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Vol 21 No 11 Nov/Dec 2016

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The Israeli Supreme Court and the Human Rights Revolution: Courts as Agenda Setters


ISBN13: 9781107012622
Published: October 2011
Publisher: Cambridge University Press
Country of Publication: UK
Format: Hardback
Price: £69.99
Paperback edition , ISBN13 9781107674837



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This book explains the reciprocal relations between the Supreme Court and the Israeli political system. It is based on a unique approach that contends that the non-governability of the political system and an alternative political culture are two key formal and informal variables affecting the behavior of several political players within the Israeli arena. The analysis illustrates the usefulness of such a model for analyzing long-term socio-political processes and explaining the actions of the players. Until this model changes significantly, the decisions of the High Court of Justice express the values of the state and enable Israel to remain a nation that upholds human rights. The Court's decisions determine the normative educational direction and reflect Israel's democratic character with regard to the values of human rights.

Subjects:
Other Jurisdictions , Middle East
Contents:
1. Introduction
2. The Intervention of the Israeli high court of justice in government decisions: an empirical, quantitative study with paradoxical results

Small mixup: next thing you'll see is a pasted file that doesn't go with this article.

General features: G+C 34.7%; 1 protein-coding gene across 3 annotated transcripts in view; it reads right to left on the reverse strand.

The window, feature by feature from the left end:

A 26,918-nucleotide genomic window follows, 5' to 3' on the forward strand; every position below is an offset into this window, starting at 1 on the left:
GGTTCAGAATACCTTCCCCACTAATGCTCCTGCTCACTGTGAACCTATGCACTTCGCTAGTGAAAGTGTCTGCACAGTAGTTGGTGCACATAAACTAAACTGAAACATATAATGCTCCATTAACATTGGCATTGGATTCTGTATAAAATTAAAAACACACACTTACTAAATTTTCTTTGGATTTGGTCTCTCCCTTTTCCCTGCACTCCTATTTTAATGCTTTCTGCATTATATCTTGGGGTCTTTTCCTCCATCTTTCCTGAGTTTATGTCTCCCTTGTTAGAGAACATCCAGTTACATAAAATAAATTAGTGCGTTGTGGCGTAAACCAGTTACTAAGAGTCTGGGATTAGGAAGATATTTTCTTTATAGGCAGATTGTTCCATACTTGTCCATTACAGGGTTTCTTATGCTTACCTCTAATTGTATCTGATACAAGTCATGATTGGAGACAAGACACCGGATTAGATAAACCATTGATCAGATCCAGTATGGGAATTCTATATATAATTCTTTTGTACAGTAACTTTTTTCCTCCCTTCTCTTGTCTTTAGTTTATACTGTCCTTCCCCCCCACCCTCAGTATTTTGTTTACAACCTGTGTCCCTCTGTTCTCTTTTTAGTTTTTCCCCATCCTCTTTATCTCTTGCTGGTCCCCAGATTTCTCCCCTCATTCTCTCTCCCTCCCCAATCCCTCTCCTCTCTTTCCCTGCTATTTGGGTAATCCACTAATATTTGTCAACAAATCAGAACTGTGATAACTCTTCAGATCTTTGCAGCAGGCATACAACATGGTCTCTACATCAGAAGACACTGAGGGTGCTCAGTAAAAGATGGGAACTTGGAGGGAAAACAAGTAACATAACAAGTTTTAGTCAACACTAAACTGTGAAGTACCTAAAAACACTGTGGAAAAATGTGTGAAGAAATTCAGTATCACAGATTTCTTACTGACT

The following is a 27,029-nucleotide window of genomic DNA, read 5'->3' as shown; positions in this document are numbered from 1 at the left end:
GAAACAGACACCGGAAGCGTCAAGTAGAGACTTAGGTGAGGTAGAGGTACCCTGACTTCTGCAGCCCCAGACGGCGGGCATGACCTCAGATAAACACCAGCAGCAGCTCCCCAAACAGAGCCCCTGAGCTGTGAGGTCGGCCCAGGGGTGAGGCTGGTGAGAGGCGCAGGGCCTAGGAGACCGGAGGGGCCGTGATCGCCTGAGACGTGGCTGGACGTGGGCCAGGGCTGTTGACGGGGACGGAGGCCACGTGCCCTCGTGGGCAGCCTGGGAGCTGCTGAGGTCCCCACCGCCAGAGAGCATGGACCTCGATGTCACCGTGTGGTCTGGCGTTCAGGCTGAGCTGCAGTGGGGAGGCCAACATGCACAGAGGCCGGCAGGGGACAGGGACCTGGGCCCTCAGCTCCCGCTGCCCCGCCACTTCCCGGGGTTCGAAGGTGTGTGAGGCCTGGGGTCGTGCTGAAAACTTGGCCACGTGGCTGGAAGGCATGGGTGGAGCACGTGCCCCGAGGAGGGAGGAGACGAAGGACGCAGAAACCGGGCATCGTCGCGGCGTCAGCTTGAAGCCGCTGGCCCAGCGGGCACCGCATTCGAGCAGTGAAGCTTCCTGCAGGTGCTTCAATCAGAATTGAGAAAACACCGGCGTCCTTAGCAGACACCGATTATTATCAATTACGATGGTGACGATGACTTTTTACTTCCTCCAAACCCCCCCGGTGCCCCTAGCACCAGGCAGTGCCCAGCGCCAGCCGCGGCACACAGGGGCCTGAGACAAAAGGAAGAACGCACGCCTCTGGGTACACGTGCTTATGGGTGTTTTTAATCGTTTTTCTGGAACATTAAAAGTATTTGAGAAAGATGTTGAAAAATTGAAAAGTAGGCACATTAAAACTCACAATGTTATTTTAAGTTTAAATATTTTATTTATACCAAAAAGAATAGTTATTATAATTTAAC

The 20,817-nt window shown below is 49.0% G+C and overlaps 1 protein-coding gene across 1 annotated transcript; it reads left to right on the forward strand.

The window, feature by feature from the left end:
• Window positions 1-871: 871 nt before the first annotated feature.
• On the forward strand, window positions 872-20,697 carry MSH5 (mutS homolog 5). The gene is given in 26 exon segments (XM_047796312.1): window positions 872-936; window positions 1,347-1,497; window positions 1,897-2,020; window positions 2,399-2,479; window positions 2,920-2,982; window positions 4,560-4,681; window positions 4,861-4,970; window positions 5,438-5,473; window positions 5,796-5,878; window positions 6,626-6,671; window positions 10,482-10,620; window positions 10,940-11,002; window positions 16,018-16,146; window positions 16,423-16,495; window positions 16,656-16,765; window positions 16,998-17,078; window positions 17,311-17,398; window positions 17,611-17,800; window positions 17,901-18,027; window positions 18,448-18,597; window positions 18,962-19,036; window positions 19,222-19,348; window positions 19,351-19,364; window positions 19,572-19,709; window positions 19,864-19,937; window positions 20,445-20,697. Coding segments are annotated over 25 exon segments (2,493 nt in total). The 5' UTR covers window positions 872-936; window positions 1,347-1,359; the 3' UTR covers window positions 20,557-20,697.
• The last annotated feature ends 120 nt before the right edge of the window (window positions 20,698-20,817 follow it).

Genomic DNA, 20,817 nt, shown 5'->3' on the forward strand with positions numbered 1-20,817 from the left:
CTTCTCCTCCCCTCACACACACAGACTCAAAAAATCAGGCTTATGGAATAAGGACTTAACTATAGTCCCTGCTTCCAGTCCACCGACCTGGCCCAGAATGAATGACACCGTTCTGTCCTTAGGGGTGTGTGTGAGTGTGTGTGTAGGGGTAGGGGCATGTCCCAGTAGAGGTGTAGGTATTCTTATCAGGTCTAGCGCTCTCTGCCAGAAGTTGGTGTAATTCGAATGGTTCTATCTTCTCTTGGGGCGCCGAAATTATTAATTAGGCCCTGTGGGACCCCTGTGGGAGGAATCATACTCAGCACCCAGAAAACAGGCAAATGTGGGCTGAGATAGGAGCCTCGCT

3. Law and politics: theoretical aspects
4. The Supreme Court as a political entrepreneur in the process of institutional change - an analysis based on shared mental models and political entrepreneurship
5. Israeli public law
6. Israel in light of structural and cultural variables
7. The Supreme Court and the political system in light of social and political processes in Israel during 1948-1999
8. The struggle for a new conservative constitutional court (2000): redefining the guarantor of human rights in Israel - the role of the Israeli Supreme Court
9. The rule of 'who governs' as electoral capital (1999-2007): the Supreme Court as an agenda setter in Israel
10. The Supreme Court of Israel as an agenda setter: three cases
11. On law, society and policy design - towards a reform in the relationship between the high court of justice and the knesset
12. Conclusion and normative implications.